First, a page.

QinetiQ has been awarded a £30m contract to deliver unmanned aircraft systems to Canada.

The firm say that the deal is designed to drive enhanced situational awareness for the Canadian Armed Forces. The contract will be delivered from QinetiQ’s unmanned vehicle manufacturing and operational facilities in oddly named Medicine Hat, Alberta.

The vertical take-off UAS will provide Intelligence, Surveillance, Target Acquisition and Reconnaissance (ISTAR) services to the Royal Canadian Navy and Canadian Special Operations Forces Command, for both domestic and international operations.

The system, based on the UMS SKELDAR V-200 UAS, will be equipped with a number of sensors including an Active Electronically Scanned Array (AESA) radar and Electro-optic infrared (EO/IR) camera.

Robert Aube, Managing Director of QinetiQ in Canada said in a release:

“We are delighted with this contract win to deliver critical over-the-horizon situation awareness to the Royal Canadian Navy and Canadian Special Operations Forces Command. This generates tactical advantages for commanders while minimising the risk to manned helicopters and personnel. As a result of the contract, we will be pleased to see a large number of jobs created in the Southern Alberta region where UAS repair and overhaul services will be carried out.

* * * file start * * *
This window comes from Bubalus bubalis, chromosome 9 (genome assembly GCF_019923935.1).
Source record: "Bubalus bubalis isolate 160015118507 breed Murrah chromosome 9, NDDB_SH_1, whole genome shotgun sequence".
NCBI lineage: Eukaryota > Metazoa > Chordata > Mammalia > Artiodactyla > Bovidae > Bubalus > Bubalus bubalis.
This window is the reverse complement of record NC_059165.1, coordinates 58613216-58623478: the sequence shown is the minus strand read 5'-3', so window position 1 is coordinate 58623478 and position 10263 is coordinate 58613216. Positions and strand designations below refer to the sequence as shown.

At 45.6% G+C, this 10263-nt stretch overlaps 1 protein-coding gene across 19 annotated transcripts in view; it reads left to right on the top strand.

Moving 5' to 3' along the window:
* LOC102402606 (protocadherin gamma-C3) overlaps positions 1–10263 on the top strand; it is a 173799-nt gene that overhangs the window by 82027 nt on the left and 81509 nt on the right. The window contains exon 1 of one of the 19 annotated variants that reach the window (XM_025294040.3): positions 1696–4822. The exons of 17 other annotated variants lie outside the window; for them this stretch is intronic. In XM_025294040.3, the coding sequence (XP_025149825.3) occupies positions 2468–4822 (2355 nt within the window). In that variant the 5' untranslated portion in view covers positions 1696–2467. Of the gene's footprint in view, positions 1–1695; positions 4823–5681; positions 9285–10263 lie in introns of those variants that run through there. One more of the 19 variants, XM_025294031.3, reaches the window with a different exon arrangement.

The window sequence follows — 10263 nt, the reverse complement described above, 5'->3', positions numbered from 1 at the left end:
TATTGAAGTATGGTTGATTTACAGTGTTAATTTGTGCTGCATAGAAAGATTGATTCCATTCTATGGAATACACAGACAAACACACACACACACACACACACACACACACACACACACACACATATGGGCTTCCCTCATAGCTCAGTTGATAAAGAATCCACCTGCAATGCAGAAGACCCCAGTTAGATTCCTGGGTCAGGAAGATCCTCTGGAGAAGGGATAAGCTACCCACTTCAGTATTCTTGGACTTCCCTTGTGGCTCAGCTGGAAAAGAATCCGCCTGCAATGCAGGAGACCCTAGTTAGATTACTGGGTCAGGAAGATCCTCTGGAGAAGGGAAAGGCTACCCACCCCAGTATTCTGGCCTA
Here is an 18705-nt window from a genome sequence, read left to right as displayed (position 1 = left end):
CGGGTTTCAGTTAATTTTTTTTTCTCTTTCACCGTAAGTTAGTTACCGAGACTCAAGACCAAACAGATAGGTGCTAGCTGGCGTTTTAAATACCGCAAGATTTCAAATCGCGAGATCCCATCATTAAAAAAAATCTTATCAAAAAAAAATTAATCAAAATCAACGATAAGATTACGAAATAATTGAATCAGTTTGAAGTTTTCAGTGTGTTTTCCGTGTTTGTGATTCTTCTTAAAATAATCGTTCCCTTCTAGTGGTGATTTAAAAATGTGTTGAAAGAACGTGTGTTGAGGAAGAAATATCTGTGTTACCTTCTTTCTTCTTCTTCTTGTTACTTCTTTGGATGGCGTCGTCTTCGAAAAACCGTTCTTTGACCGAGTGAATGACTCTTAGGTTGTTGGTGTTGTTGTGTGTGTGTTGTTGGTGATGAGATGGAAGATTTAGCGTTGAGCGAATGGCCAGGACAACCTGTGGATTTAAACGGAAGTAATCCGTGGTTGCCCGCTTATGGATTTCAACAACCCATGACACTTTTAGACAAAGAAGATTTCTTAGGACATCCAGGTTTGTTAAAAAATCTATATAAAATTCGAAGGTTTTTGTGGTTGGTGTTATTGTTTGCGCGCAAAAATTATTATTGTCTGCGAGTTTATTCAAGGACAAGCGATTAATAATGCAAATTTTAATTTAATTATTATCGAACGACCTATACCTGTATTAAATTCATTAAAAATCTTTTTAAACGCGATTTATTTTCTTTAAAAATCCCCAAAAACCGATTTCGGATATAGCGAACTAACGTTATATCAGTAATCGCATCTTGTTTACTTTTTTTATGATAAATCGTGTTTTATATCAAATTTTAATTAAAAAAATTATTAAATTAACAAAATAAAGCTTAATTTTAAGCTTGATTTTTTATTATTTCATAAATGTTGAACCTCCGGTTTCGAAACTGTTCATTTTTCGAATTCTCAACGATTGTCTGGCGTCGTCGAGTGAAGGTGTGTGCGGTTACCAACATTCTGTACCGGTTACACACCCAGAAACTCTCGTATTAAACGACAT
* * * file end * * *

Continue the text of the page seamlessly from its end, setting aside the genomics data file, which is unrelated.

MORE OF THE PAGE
We are dedicated to providing a world-class service for the Canadian Armed Forces and the information collected and used by a UAS system of this calibre will be critical for the men and women serving Canada, both domestically and abroad.”

Iain Farley, Managing Director International Business at QinetiQ said in the same release:

“International growth is a core part of QinetiQ’s strategy and to facilitate this, we continue to make significant investments in our subsidiary businesses and complementary acquisitions. This contract provides an important proof point that this strategy is delivering. The investment we have made in Canada has helped secure our largest Canadian contract to date and provides us with a solid foundation for delivering further QinetiQ products and services into the Canadian market and beyond.”

QinetiQ will work with four principal partners to deliver the ISTAR services: Canadian-UAV, Leonardo, UMS SKELDAR and Wescam:

“This is an important contract win for us alongside our partners including QinetiQ and confirms our stated strategic commitment to working with global navies following our announcement last year with the German Navy,” explains Axel Cavalli-Björkman, CEO of UMS SKELDAR, the UAV joint venture between Sweden’s Saab and UMS AERO GROUP of Switzerland.